Last month, syndicated columnist Molly Ivins, who truly loved a good argument, died at home in Austin, Texas after finally losing her biggest argument with breast cancer.

Now that Ivins has returned to spirit, perhaps she could ease our loss a bit by sharing some of that abundant spirit with Forest Park. A spirit that wouldn’t let the frequent nonsense of public life pass without incisive comment.

Happily, recent indications are that a growing number of people in our village have indeed become infected with an Ivins-like spirit. Forest Parkers are asking some probing questions of our mayoral candidates, and the letters page of the Review has never been more robust.

Molly, who was a must read for anyone who valued the speaking of truth to the powerful, would have approved. Her prose wasn’t merely forceful, it was concussive. She was an artist with the rare ability to be stylishly blunt, eloquently insulting-more Texas sassy than eloquent at times-but always a damn fun read, so long as you weren’t the one in her crosshairs.

With a few rare exceptions, which she humbly noted, she was relentlessly factual. As good a writer as she was, as strongly as she felt about her opinions, she was a reporter first, a political writer second.

Ivins’ example taught us that if you choose to write commentary-a letter to the editor, a newspaper column, a blog-you can’t be too concerned about how people will react. The only thing that really matters is making sure you have your facts straight. If people still don’t like your opinions, they can try and prove you wrong.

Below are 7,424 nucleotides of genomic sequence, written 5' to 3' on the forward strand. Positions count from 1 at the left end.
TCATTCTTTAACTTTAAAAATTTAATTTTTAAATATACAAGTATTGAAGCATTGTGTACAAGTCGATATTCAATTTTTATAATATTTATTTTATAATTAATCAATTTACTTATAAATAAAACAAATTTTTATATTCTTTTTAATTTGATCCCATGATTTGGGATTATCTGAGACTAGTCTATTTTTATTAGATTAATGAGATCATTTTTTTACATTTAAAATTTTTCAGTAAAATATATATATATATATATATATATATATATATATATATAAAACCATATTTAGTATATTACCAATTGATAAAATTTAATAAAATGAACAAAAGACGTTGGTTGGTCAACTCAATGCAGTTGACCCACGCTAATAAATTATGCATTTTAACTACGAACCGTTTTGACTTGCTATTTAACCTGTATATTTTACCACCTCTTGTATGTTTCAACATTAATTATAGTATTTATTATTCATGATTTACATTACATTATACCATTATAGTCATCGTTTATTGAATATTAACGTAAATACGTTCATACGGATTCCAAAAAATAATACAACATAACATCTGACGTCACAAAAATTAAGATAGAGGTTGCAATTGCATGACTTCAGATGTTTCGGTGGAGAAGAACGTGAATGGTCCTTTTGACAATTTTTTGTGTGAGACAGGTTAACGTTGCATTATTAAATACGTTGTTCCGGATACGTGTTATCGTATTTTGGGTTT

Ivins greatest gift to her readers was her delight in jolting them out of their apathy. She stirred things up, something most politicians and too many citizens avoid, especially those ensconced in a comfortable status quo. Ivins gleefully and unapologetically embraced her disdain of elected officials who misused their power or grew arrogant and indifferent to honest criticism.

As the Sun-Times’ Carol Marin wrote, Ivins “yanked the powerful off their pedestals.”

The Chicago Tribune-no ideological soul mate of Ivins-noted in a tribute how she routinely drove conservatives to dyspepsia with her acerbic wit and laser focus on inconvenient and unflattering facts about the Bush administration, among other targets. And though she was an unabashed liberal, she didn’t spare the left when she believed they had it coming.

Though she took her arguments seriously, Ivins never took her many accomplishments too seriously. Her editor at the Creators Syndicate, Anthony Zurcher, recalled being at her house for a dinner party and noticing that Ivins was using several of her many journalism plaques as trivets for the pots of chili and tamales.

“Well, what else am I going to do with ’em?” she shrugged.

Yesterday we winnowed down the Forest Park mayoral field to two candidates. In seven weeks we’ll make a final choice on mayor and four new council members. It would be a good thing for people here to continue to be infected with Ivins’ spirit, to share her insistence on being able to knowledgeably observe the conduct of those we elect, and to routinely voice our points of view, in this paper and at government meetings.

For those who protest that you don’t have the time or energy to follow Ivins’ example, I’ll simply note that she dictated her final two columns on her deathbed.